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Listeria Bacteria Found Two Years Ago at Blue Bell Plant, Report Says

A report from the FDA shows the Brenham-based ice cream maker had issues two years prior to the recall spurred by three deaths in Kansas.

Listeria bacteria was found in Blue Bell ice cream's Oklahoma plant two years ago, according to test results the federal government released yesterday.

The report, which was released after a Freedom of Information Act request from the Houston Chronicle's Mark Collette, also revealedthe company continued to ship ice cream produced in that plant after what the FDA said was inadequate cleaning. The reports also showed failures at a Blue Bell facility in Alabama and at the company's flagship facility in Brenham.

“By all indications, they knew two years ago that they were having some problems surface," says Collette. "And, obviously, since we know that there were some additional illnesses caused since then, obviously they didn’t get to the root cause of it and didn’t upgrade their sanitation programs at that time in a way that would have prevented the later illnesses."

The Food and Drug Administration released results of investigations into Blue Bell's plants in Oklahoma, Texas and Alabama. The most extensive violations were found in Oklahoma, where the FDA listed 16 separate positive tests for listeria on equipment and in ice cream from March 2013 through January 2015.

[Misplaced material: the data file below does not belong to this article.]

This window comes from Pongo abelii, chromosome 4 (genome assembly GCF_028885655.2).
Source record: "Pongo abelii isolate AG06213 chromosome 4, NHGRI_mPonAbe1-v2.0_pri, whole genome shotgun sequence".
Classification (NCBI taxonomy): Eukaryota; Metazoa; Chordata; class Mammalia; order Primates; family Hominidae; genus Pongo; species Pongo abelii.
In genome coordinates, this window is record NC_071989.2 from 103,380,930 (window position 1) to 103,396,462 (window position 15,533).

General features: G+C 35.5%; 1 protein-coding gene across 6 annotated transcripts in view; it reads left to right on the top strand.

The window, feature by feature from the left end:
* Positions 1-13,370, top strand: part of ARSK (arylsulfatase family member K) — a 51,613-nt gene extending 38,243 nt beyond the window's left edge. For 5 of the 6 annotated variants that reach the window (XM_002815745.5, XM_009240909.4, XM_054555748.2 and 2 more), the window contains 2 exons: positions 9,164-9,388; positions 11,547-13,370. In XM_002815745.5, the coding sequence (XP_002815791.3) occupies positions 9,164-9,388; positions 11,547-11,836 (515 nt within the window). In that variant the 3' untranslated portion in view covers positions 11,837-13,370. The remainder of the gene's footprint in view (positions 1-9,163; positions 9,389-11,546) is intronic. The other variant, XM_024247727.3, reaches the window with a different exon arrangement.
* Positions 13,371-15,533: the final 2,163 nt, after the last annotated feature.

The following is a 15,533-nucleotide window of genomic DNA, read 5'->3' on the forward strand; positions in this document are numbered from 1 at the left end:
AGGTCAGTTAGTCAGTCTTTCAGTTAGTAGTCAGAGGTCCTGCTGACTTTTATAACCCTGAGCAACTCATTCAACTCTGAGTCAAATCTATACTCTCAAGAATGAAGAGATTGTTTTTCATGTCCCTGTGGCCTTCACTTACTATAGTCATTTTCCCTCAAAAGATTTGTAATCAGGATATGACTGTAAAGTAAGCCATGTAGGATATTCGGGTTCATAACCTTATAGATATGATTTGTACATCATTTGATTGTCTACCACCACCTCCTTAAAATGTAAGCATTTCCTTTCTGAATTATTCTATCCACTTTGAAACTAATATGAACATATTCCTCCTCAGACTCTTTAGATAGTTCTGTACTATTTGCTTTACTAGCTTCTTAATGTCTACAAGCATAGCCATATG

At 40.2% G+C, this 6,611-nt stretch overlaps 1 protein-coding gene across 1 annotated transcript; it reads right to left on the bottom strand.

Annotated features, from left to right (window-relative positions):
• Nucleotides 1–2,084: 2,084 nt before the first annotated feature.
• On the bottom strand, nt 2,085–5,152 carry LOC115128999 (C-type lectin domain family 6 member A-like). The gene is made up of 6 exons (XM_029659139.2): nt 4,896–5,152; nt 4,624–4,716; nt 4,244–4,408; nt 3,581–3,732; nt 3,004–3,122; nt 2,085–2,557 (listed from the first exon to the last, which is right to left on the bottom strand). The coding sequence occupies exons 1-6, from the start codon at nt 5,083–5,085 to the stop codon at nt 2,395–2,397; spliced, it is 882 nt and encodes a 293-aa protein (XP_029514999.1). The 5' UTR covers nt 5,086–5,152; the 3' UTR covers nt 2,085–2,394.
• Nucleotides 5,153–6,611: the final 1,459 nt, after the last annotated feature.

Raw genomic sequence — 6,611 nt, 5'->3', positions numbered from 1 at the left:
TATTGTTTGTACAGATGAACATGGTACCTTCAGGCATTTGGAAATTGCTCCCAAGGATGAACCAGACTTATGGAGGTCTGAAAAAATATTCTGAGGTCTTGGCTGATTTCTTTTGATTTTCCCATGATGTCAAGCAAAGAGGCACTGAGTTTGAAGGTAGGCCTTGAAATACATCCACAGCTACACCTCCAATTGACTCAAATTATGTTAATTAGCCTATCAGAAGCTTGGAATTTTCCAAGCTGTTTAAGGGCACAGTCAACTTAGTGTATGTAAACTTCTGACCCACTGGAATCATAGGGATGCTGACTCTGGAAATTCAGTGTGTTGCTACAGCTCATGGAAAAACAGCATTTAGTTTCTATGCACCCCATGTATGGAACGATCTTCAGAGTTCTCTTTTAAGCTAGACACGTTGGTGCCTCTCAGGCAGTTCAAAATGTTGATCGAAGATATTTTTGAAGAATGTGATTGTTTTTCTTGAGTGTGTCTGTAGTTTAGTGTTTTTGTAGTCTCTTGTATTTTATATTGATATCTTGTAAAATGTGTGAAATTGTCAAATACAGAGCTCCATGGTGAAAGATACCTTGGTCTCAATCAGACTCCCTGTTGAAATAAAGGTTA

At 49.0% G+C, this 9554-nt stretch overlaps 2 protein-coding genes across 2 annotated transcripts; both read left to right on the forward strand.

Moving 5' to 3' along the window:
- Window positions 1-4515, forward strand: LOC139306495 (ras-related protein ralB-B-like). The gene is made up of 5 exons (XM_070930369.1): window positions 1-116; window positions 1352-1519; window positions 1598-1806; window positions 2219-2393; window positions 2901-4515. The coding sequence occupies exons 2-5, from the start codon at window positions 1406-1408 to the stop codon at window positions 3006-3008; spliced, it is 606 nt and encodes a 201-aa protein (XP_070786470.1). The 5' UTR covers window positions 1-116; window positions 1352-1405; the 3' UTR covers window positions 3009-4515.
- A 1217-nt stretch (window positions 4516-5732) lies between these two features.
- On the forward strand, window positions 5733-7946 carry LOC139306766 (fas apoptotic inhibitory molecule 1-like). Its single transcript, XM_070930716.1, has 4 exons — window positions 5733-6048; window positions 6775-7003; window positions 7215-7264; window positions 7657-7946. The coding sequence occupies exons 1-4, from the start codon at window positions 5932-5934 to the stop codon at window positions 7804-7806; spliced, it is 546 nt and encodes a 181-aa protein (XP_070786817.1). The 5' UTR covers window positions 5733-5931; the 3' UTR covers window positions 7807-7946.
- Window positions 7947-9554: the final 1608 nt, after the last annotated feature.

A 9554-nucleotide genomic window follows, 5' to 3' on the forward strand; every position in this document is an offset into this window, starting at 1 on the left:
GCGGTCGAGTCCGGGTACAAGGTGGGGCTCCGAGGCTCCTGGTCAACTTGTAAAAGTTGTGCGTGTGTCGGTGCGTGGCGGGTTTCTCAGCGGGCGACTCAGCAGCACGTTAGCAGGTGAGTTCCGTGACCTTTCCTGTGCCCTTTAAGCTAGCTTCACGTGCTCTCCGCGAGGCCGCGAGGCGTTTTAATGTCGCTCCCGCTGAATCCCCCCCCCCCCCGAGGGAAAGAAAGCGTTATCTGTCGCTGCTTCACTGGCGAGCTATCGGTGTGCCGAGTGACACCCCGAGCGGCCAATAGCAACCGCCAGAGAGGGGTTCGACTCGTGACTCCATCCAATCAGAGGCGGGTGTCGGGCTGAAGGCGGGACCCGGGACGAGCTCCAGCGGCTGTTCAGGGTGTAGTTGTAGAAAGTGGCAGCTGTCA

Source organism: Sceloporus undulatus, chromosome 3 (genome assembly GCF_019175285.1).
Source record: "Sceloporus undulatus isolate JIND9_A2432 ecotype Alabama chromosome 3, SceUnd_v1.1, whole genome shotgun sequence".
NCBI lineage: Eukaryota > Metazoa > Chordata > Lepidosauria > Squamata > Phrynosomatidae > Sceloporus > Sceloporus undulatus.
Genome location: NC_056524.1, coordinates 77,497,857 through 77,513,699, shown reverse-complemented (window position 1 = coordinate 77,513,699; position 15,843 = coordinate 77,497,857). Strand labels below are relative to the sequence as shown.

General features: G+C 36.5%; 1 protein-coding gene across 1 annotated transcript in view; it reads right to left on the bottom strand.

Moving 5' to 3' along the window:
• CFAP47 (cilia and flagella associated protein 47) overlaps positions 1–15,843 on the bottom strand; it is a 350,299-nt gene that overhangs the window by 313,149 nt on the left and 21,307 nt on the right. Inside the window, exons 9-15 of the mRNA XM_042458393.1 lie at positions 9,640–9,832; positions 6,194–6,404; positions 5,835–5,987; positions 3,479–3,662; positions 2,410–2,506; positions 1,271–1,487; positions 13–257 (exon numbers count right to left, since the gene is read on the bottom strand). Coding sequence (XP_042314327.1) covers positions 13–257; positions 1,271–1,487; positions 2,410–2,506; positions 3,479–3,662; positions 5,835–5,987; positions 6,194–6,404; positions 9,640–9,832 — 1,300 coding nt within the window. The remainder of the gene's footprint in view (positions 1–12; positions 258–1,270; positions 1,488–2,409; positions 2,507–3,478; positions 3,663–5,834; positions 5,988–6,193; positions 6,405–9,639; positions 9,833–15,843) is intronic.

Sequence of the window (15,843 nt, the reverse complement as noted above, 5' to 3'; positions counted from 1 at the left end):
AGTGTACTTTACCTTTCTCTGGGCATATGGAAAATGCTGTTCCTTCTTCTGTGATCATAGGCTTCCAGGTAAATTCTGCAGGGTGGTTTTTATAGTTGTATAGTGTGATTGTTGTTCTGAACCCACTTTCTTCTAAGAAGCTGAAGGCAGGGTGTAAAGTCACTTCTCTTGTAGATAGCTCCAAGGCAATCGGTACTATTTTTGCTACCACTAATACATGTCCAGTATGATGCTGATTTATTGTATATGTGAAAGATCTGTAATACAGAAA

So far, 10 cases have been reported from products from Blue Bell Facilities, three of which resulted in deaths in Kansas.

Blue Bell said yesterday it will be at least several months before its products are back in stores.

"Unfortunately, we do not yet have a firm timeline for when Blue Bell Ice Cream will be back in stores, but we believe at this time that it will be several months at a minimum,” said Blue Bell's CEO and President Paul Kruse in a written statement on the company's website.  “We are evaluating all of our operations in light of this extended timeline, we are working closely with the appropriate federal and state regulatory agencies and our microbiology experts, and we are mapping out the many details of returning to production and distribution as soon as we can do so with confidence."

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